Once again as Senate leaders worked on a deal to avert the “fiscal cliff,” House Republicans met with little idea about what to expect in the coming hours.
House Speaker John A. Boehner (R-Ohio) convened his party conference, but little was discussed regarding fiscal matters.
Boehner told his colleagues “that he loves us very much, but he would prefer not to be with us on New Year’s Eve,” said Rep. Steve LaTourette (R-Ohio), a key ally of the speaker.

“This is disgusting and everybody involved should be embarrassed, one, at this moment in time and two, that we’re talking about this small-ball – it’s not even small-ball, it’s a ping-pong ball – of a proposal. I think it’s awful,” LaTourette said.
But he left open the possibility that a bill passed by the Senate with no additional spending cuts could still pass the GOP-controlled House. If such a bill is presented to the House, “the math becomes different, because then you would think that the president would bring a number of Democrats along. And then it’s just a question of how many Republicans.”
LaTourette said he could vote for such a plan, but that he would "prefer to see it decoupled."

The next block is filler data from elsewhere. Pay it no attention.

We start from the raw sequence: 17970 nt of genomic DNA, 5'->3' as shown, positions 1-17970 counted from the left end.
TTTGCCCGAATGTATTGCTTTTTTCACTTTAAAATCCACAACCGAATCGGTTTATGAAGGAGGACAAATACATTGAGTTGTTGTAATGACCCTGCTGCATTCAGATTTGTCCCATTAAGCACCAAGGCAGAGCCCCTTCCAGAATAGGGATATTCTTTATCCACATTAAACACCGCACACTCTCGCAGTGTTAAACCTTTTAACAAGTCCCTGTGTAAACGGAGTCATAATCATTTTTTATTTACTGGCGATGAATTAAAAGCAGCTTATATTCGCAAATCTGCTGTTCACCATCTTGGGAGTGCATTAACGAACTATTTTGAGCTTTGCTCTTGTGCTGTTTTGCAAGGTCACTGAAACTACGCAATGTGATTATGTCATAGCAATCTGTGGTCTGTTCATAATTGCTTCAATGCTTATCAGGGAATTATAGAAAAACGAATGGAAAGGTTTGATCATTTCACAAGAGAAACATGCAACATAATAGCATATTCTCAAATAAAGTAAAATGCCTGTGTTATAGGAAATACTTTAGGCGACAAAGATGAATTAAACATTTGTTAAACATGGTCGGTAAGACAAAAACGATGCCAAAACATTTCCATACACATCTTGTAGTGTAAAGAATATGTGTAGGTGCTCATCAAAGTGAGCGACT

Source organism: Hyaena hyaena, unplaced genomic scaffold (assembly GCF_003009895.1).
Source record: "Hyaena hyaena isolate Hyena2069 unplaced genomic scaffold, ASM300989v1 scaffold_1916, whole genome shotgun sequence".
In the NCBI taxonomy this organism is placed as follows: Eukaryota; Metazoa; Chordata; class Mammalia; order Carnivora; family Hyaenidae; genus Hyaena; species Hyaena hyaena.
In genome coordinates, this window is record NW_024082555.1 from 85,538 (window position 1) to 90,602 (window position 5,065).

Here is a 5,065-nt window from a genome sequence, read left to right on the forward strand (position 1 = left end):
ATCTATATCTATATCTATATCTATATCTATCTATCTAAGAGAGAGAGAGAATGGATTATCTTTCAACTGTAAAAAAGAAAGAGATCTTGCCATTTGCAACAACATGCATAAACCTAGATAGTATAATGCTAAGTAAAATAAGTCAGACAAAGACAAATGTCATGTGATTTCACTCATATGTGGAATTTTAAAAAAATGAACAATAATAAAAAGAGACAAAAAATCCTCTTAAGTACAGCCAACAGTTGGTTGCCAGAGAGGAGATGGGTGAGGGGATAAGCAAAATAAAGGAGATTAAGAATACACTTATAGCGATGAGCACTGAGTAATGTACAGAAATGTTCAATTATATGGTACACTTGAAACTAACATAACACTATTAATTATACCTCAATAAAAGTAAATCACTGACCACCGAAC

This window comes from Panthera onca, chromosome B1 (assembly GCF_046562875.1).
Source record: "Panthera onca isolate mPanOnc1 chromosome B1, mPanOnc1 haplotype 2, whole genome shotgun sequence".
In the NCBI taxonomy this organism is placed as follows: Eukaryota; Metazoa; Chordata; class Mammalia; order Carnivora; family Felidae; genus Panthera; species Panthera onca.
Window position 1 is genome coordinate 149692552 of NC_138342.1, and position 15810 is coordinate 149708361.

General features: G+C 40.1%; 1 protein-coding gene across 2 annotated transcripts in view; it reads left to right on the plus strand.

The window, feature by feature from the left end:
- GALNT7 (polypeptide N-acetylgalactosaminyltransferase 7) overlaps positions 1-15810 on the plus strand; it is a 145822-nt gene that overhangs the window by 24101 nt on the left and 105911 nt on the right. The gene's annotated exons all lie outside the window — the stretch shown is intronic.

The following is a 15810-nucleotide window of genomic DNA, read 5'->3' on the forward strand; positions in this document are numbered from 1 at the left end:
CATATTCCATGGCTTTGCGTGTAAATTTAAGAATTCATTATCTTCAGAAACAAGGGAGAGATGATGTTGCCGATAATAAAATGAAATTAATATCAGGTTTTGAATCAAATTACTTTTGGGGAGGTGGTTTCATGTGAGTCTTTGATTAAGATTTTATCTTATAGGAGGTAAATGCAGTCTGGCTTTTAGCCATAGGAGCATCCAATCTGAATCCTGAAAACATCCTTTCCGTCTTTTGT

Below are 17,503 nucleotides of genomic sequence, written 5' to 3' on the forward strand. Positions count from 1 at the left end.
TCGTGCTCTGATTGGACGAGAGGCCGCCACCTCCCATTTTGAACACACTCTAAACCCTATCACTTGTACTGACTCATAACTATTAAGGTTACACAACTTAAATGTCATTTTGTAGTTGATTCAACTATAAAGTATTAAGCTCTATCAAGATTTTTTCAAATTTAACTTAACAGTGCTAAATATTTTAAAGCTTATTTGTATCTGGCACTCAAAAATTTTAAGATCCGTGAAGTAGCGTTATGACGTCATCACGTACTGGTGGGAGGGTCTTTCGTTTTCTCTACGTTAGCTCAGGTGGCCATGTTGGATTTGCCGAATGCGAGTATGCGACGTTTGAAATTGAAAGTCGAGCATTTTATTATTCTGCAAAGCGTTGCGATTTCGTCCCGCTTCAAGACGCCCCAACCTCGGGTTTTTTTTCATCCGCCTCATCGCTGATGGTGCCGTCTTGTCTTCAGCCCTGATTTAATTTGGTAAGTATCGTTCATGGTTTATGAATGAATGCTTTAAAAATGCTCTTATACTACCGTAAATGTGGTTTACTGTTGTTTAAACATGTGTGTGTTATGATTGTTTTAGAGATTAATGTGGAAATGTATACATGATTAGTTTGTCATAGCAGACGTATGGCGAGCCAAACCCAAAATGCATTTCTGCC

Rep. Michele Bachmann (R-Minn.), who has generally avoided reporters since failing in her bid for the presidency earlier this year, emerged from the meeting and criticized President Obama for playing politics with precious few hours left before the fiscal deadline.
“I think what the president wanted to do is make sure that he could pin the blame on Congress, because I think the president wants to have a final two years just similar to his first two years, which is a Democrat House, a Democrat Senate and a Democrat president, because he wants to do whatever he wants to do in the next term,” Bachmann said. “I think it’s a cynical move on the part of the president for political purposes. It’s a terrible thing to do for the American people. I think it’s despicable."
The House plans to hold a series of votes this evening on non-fiscal matters and then is likely to adjourn until noon Tuesday. But Bachmann insisted her colleagues would quickly return if a Senate deal suddenly materializes.
 “The House is here. We are here, we passed a same-day rule so that if something happens, we’re here, we’ll come up until 11:59 and 59 seconds,” she said. “We’re here in the city, no one’s going anywhere, we’re here and we’re ready. We’ve done our work in August. Now [Senate Majority Leader] Harry Reid and the president need to do their work as well.”